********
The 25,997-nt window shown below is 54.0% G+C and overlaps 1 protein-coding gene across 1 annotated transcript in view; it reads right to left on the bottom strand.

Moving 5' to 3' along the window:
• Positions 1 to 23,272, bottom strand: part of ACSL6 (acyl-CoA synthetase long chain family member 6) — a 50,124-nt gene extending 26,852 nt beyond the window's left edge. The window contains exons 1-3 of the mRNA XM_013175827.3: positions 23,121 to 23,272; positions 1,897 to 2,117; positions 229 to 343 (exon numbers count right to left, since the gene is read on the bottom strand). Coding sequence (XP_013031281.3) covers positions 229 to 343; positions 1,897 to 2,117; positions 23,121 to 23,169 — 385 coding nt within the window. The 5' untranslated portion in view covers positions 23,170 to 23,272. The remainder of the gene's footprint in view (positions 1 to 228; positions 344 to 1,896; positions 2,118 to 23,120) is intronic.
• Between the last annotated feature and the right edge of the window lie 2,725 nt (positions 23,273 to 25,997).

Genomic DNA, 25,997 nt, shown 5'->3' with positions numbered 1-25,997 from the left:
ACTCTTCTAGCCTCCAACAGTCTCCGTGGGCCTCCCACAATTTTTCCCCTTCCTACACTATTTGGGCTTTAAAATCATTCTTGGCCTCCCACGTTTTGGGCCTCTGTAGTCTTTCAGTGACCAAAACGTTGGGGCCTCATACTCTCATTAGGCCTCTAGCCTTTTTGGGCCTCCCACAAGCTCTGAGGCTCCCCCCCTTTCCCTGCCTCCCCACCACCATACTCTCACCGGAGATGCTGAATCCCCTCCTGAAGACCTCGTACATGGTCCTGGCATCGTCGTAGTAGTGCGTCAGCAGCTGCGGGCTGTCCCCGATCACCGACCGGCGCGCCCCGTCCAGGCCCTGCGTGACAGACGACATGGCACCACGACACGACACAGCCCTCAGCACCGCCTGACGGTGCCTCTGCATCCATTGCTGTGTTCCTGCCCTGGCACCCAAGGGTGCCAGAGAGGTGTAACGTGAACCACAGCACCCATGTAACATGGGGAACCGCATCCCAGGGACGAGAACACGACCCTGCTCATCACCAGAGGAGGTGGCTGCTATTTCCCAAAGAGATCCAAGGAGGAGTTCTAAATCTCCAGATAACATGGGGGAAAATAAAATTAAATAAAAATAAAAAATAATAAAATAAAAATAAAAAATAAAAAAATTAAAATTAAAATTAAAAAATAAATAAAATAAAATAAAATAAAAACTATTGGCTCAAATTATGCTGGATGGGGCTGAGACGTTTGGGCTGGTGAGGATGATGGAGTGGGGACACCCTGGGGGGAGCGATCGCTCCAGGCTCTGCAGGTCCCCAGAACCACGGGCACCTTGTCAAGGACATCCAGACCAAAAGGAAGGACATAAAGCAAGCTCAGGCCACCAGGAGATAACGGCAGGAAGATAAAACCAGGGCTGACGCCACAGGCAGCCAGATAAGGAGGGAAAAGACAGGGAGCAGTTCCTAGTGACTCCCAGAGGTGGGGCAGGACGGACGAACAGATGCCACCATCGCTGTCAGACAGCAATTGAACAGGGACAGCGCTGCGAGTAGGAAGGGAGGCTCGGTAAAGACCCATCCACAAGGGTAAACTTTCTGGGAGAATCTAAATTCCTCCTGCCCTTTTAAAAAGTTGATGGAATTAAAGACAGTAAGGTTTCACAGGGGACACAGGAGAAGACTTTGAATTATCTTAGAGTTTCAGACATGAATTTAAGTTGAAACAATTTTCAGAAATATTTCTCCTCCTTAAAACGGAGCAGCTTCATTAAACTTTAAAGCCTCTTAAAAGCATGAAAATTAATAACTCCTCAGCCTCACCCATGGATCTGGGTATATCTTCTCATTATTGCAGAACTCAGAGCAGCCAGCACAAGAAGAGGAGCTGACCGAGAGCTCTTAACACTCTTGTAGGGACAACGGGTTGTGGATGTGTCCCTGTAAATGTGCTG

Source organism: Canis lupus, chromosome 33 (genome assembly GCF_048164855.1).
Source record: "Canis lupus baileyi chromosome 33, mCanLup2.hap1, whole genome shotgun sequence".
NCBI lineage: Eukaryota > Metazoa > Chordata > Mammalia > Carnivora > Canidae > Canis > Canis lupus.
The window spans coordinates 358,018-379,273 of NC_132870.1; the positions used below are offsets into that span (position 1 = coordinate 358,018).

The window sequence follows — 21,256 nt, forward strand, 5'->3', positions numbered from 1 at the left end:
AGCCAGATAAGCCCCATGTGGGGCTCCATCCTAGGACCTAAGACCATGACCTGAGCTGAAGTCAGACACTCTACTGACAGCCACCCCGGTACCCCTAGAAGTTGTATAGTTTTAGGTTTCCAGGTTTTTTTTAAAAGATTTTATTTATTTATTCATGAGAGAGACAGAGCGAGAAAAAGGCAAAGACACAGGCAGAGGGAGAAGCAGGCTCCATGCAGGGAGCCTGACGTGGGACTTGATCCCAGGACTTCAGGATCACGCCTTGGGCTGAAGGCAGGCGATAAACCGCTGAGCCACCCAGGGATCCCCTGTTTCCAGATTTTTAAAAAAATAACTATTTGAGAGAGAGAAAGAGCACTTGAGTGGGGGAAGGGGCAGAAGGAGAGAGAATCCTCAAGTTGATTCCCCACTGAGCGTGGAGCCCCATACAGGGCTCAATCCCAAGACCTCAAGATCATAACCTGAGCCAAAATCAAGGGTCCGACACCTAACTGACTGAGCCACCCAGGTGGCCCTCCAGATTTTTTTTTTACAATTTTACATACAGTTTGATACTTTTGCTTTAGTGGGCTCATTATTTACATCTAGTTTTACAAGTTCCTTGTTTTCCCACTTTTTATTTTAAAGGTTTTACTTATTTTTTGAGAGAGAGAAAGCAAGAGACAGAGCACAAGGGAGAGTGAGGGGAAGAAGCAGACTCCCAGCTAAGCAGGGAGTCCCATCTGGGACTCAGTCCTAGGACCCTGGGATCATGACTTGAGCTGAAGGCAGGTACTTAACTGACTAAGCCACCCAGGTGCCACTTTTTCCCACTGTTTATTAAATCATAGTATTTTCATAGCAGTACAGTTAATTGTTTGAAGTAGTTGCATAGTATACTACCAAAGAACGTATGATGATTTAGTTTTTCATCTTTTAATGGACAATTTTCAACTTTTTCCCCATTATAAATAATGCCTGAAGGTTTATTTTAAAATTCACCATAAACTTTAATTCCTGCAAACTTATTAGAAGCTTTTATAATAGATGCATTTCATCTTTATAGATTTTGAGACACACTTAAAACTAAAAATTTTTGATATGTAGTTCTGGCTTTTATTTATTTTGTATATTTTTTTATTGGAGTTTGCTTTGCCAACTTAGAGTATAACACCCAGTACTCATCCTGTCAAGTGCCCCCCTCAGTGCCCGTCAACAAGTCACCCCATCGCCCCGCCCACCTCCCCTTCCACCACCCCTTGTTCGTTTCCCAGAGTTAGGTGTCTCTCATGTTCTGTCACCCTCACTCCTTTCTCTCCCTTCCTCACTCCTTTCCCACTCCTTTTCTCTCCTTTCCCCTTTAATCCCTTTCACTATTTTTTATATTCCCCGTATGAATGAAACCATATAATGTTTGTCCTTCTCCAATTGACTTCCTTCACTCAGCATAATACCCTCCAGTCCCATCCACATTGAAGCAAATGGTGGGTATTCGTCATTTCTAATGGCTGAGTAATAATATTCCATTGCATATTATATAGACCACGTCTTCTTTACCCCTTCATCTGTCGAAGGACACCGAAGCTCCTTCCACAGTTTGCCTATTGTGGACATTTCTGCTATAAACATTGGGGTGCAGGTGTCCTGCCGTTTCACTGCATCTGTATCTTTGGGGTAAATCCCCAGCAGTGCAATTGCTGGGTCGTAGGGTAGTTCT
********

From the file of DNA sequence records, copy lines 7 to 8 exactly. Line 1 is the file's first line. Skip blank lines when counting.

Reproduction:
Source organism: Canis lupus, chromosome 33 (genome assembly GCF_048164855.1).
Source record: "Canis lupus baileyi chromosome 33, mCanLup2.hap1, whole genome shotgun sequence".